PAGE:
mechanism detects the equation of time from the cam’s width at any given point and transmits its value
to a hand crowned with a sun. The latter moves across a circle segment on the astronomical dial and
allows the wearer to read the true moment of the solar zenith without having to bury himself in arid
astronomic tables. Jaeger-LeCoultre is never satisfied with half-measures. It’s a question of honour.
In the carriage, a perpetual calendar
The Reverso grande complication à triptyque, a timepiece that specialises in astronomical phenomena, is
a lot more than a standard wristwatch. One feature remains to be described. In addition to the true and
mean solar time, sidereal time and sunrise and sunset times, it also has a calendar, a crucial function in
our world. After a long search for a suitable location for it that would offer maximum legibility, Jaeger-
LeCoultre’s team suddenly thought of the Reverso’s carriage. There are good reasons why the carriage
has never been used before. In the first place, making a secure transmission between the pivoting case,
in which the movement carries out its work, and the carriage is an extremely delicate task. However,
once an objective has been defined, means to achieve it can usually be found. The key role here is
played by an extraordinary system of levers which comes into action once a day. It is made up of three
separate parts. The first is in the watch’s movement itself. It is continually activated by the hour wheel
and has an autonomous barrel of its own. At precisely midnight, a lever descends into the notch of a
snail cam. This instantly liberates the energy stored up in the barrel and enables it to release an actuator
from of the case, which pushes back the upper tip of a lever in the support, and then activate another
actuator in the carriage. The latter in turn acts on the ultra-flat calendar movement, barely 1.7 mm high,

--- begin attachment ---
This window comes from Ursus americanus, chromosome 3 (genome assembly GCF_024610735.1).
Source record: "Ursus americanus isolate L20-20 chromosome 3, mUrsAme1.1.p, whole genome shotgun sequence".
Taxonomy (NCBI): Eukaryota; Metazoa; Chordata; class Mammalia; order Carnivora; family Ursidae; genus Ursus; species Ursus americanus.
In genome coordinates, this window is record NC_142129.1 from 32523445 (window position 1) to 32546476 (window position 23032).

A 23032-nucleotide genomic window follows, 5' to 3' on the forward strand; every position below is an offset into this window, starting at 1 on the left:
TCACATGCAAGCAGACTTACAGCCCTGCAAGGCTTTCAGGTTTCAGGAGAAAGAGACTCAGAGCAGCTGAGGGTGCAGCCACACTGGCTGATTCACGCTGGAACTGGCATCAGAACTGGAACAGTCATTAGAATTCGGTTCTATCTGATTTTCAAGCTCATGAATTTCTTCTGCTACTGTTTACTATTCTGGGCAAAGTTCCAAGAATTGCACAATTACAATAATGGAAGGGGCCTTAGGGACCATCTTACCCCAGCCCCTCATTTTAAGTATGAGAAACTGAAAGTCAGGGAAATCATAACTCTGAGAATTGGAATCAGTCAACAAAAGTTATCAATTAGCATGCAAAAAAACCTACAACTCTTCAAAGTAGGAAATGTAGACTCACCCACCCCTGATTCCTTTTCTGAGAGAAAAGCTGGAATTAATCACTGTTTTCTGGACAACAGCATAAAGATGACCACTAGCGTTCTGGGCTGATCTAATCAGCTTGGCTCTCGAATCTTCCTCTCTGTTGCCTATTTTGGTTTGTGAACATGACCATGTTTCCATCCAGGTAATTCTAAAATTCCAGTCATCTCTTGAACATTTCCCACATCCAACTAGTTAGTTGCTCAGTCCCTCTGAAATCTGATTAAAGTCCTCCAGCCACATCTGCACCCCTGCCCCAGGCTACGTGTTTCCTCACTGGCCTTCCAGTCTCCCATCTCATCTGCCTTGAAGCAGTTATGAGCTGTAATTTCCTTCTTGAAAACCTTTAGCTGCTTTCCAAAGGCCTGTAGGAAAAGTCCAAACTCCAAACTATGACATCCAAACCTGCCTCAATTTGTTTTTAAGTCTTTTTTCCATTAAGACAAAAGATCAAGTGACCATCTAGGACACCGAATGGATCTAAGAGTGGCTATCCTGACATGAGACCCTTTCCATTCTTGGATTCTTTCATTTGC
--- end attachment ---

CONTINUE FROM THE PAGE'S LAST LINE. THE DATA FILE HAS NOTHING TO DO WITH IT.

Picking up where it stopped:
and advances the retrograde date, the day of the week, the month and the moon-phase disc by one
position, instantly and simultaneously. Of course, the watchmakers have programmed the calendar in
such a way that it knows the different length of each month up to the end of February 2100. Thus, for
example, the date shown after 28 February 2007 will automatically be 1 March. But on 1 January 2008, a
white letter B on a red background will appear, signalling that it is a leap year in which the month of
February will have 29 days. The digital indication of the date possesses a charm all of its own. At the end
of each month, it returns to its departure point in under a tenth of a second so that the days of the
month can start their round again. Naturally, the case and the carriage must be properly connected at
the moment of the date changeover at midnight. If they aren’t, nothing will happen. But there is no great
danger in delay here, since an ingenious correction mechanism allows the wearer to carry out the
change manually instead.
If you want to ensure that carriage and case are always properly connected at midnight, nothing could
be simpler. All you have to do is activate a patented bolt mechanism which keeps the case in the correct